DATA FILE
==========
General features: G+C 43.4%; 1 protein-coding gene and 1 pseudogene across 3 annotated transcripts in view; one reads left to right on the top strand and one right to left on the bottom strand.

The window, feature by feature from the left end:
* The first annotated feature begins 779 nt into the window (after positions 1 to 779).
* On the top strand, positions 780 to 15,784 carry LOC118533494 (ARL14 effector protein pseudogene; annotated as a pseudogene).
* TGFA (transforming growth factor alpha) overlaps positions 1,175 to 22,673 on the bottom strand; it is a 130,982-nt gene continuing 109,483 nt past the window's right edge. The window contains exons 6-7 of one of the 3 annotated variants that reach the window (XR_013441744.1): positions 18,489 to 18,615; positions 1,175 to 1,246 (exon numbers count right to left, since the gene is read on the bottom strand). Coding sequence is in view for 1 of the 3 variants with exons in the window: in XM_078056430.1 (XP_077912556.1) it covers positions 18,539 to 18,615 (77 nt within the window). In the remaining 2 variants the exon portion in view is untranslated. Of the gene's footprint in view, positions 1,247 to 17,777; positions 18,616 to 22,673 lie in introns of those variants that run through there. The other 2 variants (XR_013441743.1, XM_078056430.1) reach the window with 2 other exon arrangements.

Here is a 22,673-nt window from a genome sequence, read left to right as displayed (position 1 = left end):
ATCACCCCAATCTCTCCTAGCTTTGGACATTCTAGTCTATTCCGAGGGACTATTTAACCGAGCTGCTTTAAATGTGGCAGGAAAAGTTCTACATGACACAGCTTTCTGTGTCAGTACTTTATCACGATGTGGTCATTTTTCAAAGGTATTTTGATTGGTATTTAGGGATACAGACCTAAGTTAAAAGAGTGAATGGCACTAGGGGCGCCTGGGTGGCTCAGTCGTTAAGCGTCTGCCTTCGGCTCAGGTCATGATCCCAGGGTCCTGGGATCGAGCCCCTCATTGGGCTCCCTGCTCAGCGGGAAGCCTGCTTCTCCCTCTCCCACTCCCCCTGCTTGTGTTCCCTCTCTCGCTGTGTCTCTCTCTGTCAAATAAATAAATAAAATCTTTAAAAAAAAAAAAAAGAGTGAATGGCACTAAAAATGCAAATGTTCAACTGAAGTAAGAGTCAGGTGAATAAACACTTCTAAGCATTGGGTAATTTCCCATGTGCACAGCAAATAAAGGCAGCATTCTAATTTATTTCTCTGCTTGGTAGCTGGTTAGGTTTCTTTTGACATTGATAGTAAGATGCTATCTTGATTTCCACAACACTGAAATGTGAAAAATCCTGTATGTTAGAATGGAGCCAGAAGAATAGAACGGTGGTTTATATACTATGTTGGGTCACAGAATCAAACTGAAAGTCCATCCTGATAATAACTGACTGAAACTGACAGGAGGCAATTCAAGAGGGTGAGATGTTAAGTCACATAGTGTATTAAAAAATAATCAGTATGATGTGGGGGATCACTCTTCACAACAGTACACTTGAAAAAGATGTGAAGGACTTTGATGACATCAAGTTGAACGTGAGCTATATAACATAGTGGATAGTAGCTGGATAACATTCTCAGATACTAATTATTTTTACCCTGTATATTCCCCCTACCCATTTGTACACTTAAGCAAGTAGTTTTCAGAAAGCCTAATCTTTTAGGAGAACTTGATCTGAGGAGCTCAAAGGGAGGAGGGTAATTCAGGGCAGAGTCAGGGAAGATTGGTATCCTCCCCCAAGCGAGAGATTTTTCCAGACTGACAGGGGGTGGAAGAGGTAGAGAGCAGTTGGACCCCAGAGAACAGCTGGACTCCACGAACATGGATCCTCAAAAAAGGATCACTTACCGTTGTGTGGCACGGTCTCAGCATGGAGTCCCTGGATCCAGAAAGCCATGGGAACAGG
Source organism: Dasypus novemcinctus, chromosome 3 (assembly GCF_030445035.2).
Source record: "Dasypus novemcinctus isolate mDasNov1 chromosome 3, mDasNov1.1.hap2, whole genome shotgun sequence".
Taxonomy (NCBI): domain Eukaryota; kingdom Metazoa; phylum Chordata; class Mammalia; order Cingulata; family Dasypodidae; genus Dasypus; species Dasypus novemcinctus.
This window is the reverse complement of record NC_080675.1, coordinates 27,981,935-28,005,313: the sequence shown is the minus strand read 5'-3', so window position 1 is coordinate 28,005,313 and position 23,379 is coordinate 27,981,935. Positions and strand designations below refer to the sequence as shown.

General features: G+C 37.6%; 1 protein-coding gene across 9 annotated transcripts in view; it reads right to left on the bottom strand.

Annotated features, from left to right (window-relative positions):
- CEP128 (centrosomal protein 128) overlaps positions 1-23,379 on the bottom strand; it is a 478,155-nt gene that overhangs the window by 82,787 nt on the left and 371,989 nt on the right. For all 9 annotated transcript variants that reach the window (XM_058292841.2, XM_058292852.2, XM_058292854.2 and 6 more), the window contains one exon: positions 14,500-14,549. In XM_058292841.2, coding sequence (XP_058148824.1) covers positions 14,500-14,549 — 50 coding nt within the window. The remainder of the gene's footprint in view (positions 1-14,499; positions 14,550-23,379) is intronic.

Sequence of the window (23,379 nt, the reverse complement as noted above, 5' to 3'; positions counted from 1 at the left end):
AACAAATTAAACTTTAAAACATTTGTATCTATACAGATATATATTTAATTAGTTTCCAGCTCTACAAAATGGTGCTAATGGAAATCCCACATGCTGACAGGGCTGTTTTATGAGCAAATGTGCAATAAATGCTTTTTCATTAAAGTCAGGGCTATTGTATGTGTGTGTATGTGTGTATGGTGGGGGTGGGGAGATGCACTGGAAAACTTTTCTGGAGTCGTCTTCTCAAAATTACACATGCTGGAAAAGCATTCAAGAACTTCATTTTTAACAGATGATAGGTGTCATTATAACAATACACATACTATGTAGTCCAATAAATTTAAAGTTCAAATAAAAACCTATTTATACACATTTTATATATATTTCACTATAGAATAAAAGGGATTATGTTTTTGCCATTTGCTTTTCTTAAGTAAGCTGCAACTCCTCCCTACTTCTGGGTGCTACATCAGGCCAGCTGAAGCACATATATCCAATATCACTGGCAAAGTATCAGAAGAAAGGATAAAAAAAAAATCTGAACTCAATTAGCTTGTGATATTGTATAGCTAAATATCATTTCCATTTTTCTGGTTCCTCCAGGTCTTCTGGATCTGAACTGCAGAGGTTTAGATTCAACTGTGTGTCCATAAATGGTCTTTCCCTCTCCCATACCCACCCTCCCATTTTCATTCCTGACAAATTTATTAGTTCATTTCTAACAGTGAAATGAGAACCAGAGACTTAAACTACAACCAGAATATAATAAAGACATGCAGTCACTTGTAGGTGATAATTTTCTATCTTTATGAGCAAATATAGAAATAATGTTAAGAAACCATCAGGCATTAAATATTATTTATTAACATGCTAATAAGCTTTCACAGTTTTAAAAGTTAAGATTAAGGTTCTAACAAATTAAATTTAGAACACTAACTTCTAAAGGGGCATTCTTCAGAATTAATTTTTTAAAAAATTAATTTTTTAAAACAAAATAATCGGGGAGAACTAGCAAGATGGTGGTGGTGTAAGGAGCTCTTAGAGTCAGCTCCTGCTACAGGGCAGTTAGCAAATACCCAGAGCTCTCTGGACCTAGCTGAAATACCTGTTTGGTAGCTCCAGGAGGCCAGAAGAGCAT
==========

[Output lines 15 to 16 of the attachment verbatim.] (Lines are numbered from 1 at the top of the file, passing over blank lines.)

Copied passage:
Sequence of the window (23,379 nt, the reverse complement as noted above, 5' to 3'; positions counted from 1 at the left end):
AACAAATTAAACTTTAAAACATTTGTATCTATACAGATATATATTTAATTAGTTTCCAGCTCTACAAAATGGTGCTAATGGAAATCCCACATGCTGACAGGGCTGTTTTATGAGCAAATGTGCAATAAATGCTTTTTCATTAAAGTCAGGGCTATTGTATGTGTGTGTATGTGTGTATGGTGGGGGTGGGGAGATGCACTGGAAAACTTTTCTGGAGTCGTCTTCTCAAAATTACACATGCTGGAAAAGCATTCAAGAACTTCATTTTTAACAGATGATAGGTGTCATTATAACAATACACATACTATGTAGTCCAATAAATTTAAAGTTCAAATAAAAACCTATTTATACACATTTTATATATATTTCACTATAGAATAAAAGGGATTATGTTTTTGCCATTTGCTTTTCTTAAGTAAGCTGCAACTCCTCCCTACTTCTGGGTGCTACATCAGGCCAGCTGAAGCACATATATCCAATATCACTGGCAAAGTATCAGAAGAAAGGATAAAAAAAAAATCTGAACTCAATTAGCTTGTGATATTGTATAGCTAAATATCATTTCCATTTTTCTGGTTCCTCCAGGTCTTCTGGATCTGAACTGCAGAGGTTTAGATTCAACTGTGTGTCCATAAATGGTCTTTCCCTCTCCCATACCCACCCTCCCATTTTCATTCCTGACAAATTTATTAGTTCATTTCTAACAGTGAAATGAGAACCAGAGACTTAAACTACAACCAGAATATAATAAAGACATGCAGTCACTTGTAGGTGATAATTTTCTATCTTTATGAGCAAATATAGAAATAATGTTAAGAAACCATCAGGCATTAAATATTATTTATTAACATGCTAATAAGCTTTCACAGTTTTAAAAGTTAAGATTAAGGTTCTAACAAATTAAATTTAGAACACTAACTTCTAAAGGGGCATTCTTCAGAATTAATTTTTTAAAAAATTAATTTTTTAAAACAAAATAATCGGGGAGAACTAGCAAGATGGTGGTGGTGTAAGGAGCTCTTAGAGTCAGCTCCTGCTACAGGGCAGTTAGCAAATACCCAGAGCTCTCTGGACCTAGCTGAAATACCTGTTTGGTAGCTCCAGGAGGCCAGAAGAGCAT